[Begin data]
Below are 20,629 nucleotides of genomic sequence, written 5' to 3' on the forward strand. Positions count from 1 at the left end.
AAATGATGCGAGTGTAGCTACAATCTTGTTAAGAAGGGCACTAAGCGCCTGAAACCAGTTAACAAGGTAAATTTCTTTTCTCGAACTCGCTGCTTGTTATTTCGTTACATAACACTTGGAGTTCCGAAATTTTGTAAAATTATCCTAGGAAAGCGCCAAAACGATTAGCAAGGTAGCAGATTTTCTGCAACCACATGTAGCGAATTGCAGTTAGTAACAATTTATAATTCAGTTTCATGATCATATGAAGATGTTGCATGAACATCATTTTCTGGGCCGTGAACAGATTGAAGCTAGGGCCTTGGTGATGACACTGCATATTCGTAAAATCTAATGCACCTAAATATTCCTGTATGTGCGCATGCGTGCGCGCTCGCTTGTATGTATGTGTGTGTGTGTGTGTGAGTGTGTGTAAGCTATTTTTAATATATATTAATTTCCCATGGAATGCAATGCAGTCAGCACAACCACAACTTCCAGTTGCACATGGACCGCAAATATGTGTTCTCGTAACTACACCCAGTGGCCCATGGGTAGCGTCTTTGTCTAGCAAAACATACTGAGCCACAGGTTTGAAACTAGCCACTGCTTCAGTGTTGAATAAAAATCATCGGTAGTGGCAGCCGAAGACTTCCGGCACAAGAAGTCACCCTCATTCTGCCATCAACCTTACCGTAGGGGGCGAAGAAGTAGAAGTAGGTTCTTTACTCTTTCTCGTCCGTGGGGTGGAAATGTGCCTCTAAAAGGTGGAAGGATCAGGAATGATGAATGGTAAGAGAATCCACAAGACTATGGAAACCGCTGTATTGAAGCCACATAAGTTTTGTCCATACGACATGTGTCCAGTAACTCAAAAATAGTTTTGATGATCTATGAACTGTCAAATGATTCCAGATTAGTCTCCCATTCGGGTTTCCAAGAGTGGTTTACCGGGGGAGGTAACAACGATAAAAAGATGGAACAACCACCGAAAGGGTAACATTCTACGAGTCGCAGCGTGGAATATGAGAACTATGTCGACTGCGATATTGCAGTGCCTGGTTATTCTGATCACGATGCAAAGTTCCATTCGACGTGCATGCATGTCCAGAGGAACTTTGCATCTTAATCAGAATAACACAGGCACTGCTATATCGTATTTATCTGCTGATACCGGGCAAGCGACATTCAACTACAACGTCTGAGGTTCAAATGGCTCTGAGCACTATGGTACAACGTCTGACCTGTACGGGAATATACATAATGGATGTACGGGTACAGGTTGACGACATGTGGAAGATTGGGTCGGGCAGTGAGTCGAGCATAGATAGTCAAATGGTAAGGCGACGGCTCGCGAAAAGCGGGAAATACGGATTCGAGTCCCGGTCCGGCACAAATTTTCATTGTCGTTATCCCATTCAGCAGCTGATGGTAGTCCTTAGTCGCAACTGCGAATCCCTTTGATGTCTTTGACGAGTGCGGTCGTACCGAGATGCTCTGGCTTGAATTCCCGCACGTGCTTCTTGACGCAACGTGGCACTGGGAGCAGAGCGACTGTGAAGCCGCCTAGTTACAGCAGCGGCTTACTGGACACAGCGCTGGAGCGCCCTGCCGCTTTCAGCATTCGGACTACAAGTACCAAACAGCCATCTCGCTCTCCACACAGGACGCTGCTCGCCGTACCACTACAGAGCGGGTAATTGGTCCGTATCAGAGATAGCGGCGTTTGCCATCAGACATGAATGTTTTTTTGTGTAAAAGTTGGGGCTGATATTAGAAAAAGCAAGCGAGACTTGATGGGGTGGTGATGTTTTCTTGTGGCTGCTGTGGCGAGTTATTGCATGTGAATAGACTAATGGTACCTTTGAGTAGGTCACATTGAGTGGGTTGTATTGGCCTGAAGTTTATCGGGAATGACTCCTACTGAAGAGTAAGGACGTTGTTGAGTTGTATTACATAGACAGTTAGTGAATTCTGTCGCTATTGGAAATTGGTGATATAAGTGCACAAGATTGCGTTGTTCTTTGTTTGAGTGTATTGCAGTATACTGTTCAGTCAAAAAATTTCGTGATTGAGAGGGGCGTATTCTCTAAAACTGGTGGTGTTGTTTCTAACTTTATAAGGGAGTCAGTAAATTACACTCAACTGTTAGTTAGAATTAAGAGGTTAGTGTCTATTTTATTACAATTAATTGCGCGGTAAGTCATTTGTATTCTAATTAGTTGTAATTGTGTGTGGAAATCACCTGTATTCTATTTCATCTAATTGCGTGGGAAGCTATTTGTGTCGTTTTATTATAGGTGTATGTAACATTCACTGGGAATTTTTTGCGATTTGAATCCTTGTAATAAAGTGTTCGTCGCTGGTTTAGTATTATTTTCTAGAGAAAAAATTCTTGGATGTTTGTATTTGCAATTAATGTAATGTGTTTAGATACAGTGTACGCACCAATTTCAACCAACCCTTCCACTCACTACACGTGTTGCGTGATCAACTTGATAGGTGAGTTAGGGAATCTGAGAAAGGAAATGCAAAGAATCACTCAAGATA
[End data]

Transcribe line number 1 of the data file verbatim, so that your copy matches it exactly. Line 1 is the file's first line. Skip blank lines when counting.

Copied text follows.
Below are 20,629 nucleotides of genomic sequence, written 5' to 3' on the forward strand. Positions count from 1 at the left end.